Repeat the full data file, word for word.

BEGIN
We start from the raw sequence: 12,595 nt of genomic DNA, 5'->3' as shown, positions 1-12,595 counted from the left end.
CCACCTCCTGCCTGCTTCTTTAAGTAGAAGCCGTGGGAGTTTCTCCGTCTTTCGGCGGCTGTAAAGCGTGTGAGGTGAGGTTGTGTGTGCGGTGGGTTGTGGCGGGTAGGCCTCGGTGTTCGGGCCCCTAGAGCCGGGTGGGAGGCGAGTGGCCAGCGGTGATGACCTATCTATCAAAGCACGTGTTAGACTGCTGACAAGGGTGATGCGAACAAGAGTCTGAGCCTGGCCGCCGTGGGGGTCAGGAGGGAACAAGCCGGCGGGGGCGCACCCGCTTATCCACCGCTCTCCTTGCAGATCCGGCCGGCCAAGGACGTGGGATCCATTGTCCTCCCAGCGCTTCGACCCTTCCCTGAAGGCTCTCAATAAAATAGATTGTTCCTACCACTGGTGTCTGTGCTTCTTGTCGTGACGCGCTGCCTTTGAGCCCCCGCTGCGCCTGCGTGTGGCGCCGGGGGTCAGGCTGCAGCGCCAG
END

We start from the raw sequence: 12,595 nt of genomic DNA, 5'->3' as shown, positions 1-12,595 counted from the left end.
CCACCTCCTGCCTGCTTCTTTAAGTAGAAGCCGTGGGAGTTTCTCCGTCTTTCGGCGGCTGTAAAGCGTGTGAGGTGAGGTTGTGTGTGCGGTGGGTTGTGGCGGGTAGGCCTCGGTGTTCGGGCCCCTAGAGCCGGGTGGGAGGCGAGTGGCCAGCGGTGATGACCTATCTATCAAAGCACGTGTTAGACTGCTGACAAGGGTGATGCGAACAAGAGTCTGAGCCTGGCCGCCGTGGGGGTCAGGAGGGAACAAGCCGGCGGGGGCGCACCCGCTTATCCACCGCTCTCCTTGCAGATCCGGCCGGCCAAGGACGTGGGATCCATTGTCCTCCCAGCGCTTCGACCCTTCCCTGAAGGCTCTCAATAAAATAGATTGTTCCTACCACTGGTGTCTGTGCTTCTTGTCGTGACGCGCTGCCTTTGAGCCCCCGCTGCGCCTGCGTGTGGCGCCGGGGGTCAGGCTGCAGCGCCAG